Varun Thakkar and K.C. Ganapathy have been doing well for quite some time at the National level, and their bronze medal in the 29er class of the Asian championships recently in Malaysia proves that they belong to the elite category of young sailors.
Effortlessly holding on to the strings of the boat in mid sea and making adjustments according to the shifting wind conditions and menacing waves is a task, certainly, not for the faint-hearted. Varun Thakkar and K.C. Ganapathy, 17 and 16 years of age respectively, have been doing it as a matter of routine with much success especially in the last three to four years.
First of sorts
The two teenagers became the first sailors in India to win a youth medal in an International event—the 15 Asian sailing championships in Langkawi, Malaysia, recently. The duo from Chennai clinched the bronze medal in the 29er class that requires sailors to undertstand each other's strengths and weaknesses. “The conditions were challenging,” says Varun. “The winds were light and the tides strong. We had to keep our mind focused and not get carried away,” says Varun. With Ganapathy at the helm (driver) and Varun being the crew, the two did well in all the 12 races managing to stay with all the top sailors. “I would not like to point out any one race. Every race was different and good with few mistakes,” says Varun.
Ganapathy says the choppy waters and the wind conditions that varied between four and eight knots added to the humid conditions in Malaysia made sailing difficult. “The area surrounding was hilly. The winds bounced off the valley and we had to make changes suitably,” says Ganapathy. Once they landed in Malaysia, the boats hadn't arrived. So, for the first eight days in Langkawi, the Indian sailors didn't get the boats. Not to be bogged down by the administrative problems, the two youngsters did course mapping, performed physical exercises and ensured that they were in peak form, physically and mentally. “It was tough for us, but we didn't waste our time,” says Ganapathy.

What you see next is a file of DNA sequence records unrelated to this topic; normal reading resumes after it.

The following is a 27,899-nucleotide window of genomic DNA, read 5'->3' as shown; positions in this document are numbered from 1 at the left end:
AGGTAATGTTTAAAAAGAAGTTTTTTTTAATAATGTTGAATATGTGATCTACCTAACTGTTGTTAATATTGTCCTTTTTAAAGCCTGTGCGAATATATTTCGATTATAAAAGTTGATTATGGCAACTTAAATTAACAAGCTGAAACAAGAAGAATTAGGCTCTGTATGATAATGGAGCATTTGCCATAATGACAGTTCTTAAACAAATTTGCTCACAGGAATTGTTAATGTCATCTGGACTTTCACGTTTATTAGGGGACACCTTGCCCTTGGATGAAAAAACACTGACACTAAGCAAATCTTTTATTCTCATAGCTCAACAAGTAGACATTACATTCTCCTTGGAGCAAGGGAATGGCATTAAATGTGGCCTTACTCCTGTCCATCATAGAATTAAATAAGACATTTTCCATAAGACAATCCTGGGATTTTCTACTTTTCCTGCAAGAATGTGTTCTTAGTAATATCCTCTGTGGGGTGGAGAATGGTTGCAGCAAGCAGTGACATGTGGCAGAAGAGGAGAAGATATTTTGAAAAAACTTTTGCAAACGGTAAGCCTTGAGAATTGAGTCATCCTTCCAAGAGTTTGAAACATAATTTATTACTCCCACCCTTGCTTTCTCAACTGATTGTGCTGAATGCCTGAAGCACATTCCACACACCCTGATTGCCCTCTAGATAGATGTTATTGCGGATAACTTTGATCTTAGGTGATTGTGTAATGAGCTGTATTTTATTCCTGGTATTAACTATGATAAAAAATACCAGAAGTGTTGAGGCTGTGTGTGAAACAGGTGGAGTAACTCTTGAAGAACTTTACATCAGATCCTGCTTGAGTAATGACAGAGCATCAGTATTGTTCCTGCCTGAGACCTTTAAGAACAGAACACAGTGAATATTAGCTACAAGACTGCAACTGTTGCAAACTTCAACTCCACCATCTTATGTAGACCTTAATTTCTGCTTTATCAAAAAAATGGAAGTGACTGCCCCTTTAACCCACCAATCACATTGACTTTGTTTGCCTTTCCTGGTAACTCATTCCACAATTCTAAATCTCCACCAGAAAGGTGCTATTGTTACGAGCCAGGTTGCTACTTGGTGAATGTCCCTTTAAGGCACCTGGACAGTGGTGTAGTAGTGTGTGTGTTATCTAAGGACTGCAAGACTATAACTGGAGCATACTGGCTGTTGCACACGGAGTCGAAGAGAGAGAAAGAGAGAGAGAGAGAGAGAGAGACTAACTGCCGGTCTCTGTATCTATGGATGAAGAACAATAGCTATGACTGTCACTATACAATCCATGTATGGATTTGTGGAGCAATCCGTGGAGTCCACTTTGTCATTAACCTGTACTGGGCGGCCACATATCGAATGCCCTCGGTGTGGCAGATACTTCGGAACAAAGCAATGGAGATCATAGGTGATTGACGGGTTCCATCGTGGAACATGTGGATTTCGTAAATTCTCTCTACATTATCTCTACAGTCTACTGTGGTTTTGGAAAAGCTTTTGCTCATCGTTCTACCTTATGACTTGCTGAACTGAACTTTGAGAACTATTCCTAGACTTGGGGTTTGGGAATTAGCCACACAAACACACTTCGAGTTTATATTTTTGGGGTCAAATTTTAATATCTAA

The 29er class boats are unstable by design, making it difficult for the sailors to understand and master it. “It requires a lot of hard-work and team effort. Without co-ordination, support and balance, it would not be easy,” he says.
The two have taken part together earlier in two events—the World Youth 29er championship in Croatia in July last year and the India International Regatta in October 2011. Having participated in two Internatioanl events, the chemistry between them was at a high level. Add to that, they trained hard for the last eight months solely for the Asian championships. “It's not just the eight months. We have been sailing since we were kids—I started when I was 10 years and Ganapathy (11). We are very good friends first,” says Varun.
Varun and Ganapathy thanked Yachting Association of India, Sports Authority of India, Tamil Nadu Sailing Association, Ministry of Youth and Sports Development without whose support, they couldn't have won a medal. “A special thanks to Jet Airways and Hamish Ved (pilot and part-time sailor and Pete Conway, Indian team coach for helping us achieve our dreams,” says the pair. Their ambition is to take part in the 2020, if not the 2016 Olympics and the World championships, and win a medal in at least one of them. At the moment, they appear to be on the right track.